Saul Klein Speaks Out on 'Opting Out and Mashups'
Mashup -- a web site or application that combines content from more than one source into an integrated web presentation.
Imagine that on my web site, through an IDX or VOW Feed, I display your listing and, on the same web site (and the same "page) I have a Zillow Zestimate with a value of your listing, substantially lower than the listed price. Got the picture?
Should you, as the listing broker, be allowed to "opt out" and not allow me to display your listing on my web site in this manner?
Should you, as the listing broker, be allowed to "opt out" and not allow me to display your listing on my web site in this manner, and continue to allow other brokers who are members of our MLS the right to display my listing on their web site (selective opt out)?
Could it be viewed as a disservice to the seller for you to allow their home to be displayed on the same web site that indicates a value of the listing less than the listing price?
There is a home listed for sale today that carries a listing price of $7,499,000 on a web site (shown below) and on the same web site (and the same web "page"), is a Zestimate of the home showing a value of about $4,597,332, almost $3 million less than the listed price. Screen shots of both are shown below. This demonstrates the potential of marketing mishaps that can be controlled at the broker level. Note: The brokerage that is running the ad is NOT the listing brokerage.
In this case, is it legitimate for the listing broker to ask that the listing be excluded from the feed to the broker displaying the listing with an indicator that the value is less than the listed price?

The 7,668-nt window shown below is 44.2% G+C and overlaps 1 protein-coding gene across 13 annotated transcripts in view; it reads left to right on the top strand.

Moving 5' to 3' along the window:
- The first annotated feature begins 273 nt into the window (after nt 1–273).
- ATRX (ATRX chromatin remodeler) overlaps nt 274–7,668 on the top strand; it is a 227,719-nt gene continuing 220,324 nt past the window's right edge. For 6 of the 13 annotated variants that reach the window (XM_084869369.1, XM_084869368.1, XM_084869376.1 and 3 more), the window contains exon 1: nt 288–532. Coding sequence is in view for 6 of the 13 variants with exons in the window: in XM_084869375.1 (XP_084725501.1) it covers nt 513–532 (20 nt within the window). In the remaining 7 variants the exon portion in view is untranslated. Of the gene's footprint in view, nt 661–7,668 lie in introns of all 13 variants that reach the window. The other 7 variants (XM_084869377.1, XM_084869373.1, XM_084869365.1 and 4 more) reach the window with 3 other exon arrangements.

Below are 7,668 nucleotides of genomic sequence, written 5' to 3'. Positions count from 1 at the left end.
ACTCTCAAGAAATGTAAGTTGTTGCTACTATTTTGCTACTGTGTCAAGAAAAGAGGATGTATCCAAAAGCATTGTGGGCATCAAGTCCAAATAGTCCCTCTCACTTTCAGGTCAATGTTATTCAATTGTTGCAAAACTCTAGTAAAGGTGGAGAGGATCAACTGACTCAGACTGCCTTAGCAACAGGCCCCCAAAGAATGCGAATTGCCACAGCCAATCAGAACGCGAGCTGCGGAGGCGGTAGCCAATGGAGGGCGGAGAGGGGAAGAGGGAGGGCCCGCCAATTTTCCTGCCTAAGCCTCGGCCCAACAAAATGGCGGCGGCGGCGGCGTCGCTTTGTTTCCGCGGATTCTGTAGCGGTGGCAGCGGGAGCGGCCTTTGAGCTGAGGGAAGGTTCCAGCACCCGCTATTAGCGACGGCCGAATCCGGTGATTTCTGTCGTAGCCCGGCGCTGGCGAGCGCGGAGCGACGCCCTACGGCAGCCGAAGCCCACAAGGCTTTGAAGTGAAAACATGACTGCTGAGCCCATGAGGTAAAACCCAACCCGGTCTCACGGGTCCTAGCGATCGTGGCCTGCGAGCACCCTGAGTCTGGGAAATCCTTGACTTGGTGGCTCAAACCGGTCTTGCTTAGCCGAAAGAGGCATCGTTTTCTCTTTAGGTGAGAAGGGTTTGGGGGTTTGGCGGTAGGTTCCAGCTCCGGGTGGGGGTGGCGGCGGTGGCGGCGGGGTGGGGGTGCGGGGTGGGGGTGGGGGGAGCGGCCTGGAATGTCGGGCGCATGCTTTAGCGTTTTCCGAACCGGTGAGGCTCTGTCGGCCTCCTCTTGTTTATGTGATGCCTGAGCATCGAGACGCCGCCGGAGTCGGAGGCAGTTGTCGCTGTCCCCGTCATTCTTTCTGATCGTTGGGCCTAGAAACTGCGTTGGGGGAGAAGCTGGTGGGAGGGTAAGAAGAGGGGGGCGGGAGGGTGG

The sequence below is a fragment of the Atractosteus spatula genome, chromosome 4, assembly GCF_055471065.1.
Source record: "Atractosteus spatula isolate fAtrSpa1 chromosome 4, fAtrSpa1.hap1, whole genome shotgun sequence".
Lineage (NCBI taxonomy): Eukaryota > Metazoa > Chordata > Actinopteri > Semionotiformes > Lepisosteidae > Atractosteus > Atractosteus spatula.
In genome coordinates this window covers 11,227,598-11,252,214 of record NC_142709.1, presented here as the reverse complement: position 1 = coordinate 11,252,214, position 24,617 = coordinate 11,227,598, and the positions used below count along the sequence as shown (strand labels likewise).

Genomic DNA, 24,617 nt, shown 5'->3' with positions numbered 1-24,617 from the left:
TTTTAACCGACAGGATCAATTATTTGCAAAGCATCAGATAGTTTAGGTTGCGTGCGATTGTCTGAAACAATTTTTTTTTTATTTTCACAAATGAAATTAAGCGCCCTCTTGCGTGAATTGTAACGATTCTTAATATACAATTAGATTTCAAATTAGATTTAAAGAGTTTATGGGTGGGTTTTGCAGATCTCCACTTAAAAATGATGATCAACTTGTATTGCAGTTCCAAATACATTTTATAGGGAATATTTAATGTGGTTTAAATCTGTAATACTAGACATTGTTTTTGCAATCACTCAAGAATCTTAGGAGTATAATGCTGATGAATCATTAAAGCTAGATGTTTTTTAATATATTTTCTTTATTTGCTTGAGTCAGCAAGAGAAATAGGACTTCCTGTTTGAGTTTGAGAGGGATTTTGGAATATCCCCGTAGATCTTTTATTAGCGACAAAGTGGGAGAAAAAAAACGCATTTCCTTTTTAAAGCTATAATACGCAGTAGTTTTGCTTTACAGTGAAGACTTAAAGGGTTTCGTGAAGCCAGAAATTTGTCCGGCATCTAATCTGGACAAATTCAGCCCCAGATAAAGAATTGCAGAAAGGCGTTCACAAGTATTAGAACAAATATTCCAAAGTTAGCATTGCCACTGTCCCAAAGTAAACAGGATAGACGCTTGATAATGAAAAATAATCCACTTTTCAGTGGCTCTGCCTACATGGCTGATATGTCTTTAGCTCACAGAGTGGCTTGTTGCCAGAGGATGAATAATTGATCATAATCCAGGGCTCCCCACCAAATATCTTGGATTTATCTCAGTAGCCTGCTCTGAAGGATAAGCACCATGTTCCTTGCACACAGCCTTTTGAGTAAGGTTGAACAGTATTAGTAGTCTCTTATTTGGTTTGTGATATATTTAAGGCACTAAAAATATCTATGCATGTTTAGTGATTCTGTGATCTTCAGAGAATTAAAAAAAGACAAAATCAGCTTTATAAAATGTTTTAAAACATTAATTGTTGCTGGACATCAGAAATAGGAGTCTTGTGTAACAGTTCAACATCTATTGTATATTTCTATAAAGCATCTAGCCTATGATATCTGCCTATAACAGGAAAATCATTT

This is an actual situation and is an example of a mash-up, a website or application that combines content from more than one source into an integrated web presentation. As we move into the future, there will undoubtedly be other reasons that warrant the right of a broker to "opt out," and in some cases, selectively "opt out."
If a broker opt out can be shown to violate anti trust laws, the U.S. Dept. of Justice should of course pursue the offending broker ... but for the DOJ to attempt to prohibit the right of a broker to opt out is pure nonsense.
This example is not an indictment of Zillow as I believe Zillow's data will improve over time, but it illustrates how technology can present us with new challenges where hard and fast rules by the government do not serve the consumer or the practitioner. The government should be spending our tax dollars on more important issues, and not litigating with the National Assn. of REALTORS®.
(Saul Klein is CEO of Real Estate Electronic Publishing Company, home of RealTown.)
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